Don’t weeze the thaumaturgical juice

As my Mom notes earlier this week, the royal touch is regarded as capable of curing, so you aren’t supposed to, as Michele Obama did, touch the Queen, because this could lead to a reduction in her healing juice, or something. Or at least that is the interpretation that Time offers for ruffled British feathers. The simpler explanation, that protocol is simply a set of signifiers that have evolved as a way of showing respect, is ignored for some attempt at rationality. This reminds me of the manufactured kerfuffle over Obama going jacketless in the Oval Office.

The Time angle is perhaps better suited to some large group of Americans who see their own presidents as somehow guided by God’s voice. While I have no doubt that there are royalists who believe the same, I suspect that most are just offended by the First Lady’s potential failure to show deference by maintaining protocol. I also wonder how this is news in either country, but I know the answer to that. Audiences must be entertained!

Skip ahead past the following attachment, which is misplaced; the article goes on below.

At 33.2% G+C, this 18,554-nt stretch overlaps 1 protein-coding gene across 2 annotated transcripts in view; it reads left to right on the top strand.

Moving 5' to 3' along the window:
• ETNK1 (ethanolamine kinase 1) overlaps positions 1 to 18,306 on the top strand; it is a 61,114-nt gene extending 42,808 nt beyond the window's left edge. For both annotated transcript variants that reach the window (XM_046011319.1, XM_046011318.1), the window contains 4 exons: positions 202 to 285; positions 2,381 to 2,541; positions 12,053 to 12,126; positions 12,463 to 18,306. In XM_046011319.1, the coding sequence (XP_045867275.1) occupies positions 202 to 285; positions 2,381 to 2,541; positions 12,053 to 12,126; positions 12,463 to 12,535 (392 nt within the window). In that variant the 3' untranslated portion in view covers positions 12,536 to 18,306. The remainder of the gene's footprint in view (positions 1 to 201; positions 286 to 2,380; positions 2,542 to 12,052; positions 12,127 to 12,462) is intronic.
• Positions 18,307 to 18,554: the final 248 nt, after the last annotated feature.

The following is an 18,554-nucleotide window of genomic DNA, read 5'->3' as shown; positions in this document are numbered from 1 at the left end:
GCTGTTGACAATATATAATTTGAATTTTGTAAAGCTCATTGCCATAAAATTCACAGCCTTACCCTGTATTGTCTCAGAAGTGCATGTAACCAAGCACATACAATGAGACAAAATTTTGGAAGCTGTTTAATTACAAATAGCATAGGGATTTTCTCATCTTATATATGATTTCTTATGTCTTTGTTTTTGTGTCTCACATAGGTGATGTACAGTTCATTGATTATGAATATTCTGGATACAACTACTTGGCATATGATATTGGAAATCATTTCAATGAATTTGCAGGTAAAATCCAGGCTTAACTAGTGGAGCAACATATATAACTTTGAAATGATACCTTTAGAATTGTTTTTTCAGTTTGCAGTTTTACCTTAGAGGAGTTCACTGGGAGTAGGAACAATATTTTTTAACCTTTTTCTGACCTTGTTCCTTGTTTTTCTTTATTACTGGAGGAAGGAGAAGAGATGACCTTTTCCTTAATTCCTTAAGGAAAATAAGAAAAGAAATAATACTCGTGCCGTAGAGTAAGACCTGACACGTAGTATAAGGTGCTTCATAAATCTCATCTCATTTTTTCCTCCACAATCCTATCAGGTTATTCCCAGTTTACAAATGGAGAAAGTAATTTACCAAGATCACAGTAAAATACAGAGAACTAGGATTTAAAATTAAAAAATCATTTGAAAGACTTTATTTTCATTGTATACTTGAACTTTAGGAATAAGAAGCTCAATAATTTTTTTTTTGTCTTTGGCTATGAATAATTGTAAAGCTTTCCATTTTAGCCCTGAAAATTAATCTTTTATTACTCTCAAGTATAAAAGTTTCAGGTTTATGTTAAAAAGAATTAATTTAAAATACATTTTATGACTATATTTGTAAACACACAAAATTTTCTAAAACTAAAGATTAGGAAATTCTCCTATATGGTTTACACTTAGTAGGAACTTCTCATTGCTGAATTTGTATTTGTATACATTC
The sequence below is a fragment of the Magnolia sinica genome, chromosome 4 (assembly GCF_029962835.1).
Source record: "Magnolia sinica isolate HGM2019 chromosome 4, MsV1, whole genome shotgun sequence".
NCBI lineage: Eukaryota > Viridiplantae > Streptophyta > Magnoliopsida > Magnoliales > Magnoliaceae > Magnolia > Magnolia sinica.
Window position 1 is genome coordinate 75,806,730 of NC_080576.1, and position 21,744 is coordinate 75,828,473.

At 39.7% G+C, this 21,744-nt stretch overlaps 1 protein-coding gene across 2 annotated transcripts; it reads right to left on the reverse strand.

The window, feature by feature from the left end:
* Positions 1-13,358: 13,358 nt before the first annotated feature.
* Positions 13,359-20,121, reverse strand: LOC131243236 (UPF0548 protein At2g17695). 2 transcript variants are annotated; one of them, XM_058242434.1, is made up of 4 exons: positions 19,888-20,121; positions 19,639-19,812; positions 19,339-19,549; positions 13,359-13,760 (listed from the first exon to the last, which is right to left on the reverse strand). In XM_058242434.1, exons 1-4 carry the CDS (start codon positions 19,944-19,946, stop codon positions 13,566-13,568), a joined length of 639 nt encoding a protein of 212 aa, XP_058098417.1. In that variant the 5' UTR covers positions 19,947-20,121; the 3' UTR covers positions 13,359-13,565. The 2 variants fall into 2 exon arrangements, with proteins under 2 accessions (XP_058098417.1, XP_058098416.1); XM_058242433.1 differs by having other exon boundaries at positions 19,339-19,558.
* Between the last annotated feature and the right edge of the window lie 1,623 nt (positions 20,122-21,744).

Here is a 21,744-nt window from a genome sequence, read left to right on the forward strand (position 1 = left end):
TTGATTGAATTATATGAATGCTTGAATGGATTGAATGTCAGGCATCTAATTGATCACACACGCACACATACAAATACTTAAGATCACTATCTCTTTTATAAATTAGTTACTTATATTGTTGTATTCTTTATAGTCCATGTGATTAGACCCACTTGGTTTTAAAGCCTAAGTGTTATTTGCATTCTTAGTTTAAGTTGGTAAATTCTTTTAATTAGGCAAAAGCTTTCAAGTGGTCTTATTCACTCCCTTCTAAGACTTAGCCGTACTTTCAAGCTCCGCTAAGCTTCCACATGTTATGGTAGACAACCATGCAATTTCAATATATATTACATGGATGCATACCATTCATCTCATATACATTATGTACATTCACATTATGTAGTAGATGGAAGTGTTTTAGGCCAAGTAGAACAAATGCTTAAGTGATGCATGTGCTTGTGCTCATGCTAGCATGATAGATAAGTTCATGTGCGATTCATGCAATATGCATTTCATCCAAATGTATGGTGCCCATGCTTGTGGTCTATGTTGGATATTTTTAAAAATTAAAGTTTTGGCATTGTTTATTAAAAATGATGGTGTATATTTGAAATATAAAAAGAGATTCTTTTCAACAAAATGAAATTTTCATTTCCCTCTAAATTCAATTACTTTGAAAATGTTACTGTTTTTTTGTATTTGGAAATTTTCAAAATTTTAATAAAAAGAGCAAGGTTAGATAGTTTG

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  1. Mary Halavais
    Posted 4/3/2009 at 10:54 pm | Permalink

    The London Times was a bit put out, as well, but El Pais (Spain) saw it as an indicator of Michelle O’s warmth and sweetness, and pointed out that the queen only stepped away from Michelle when it was time for the “formal” photographs.

  2. Mary Halavais
    Posted 4/3/2009 at 11:02 pm | Permalink

    Time Magazine needs a consultant on European history.

    One of our recent MA defenses also touched upon (no pun intended) the issue of English kings, the royal touch and scrofula. King Charles II of England attempted to cure the son of John Wilmot, Earl of Rochester, with the royal touch, and failed. The youngster, in fact, died shortly afterward.

    There will always be an England, of course, but I am afraid that French royalty are the owners of the royal touch.

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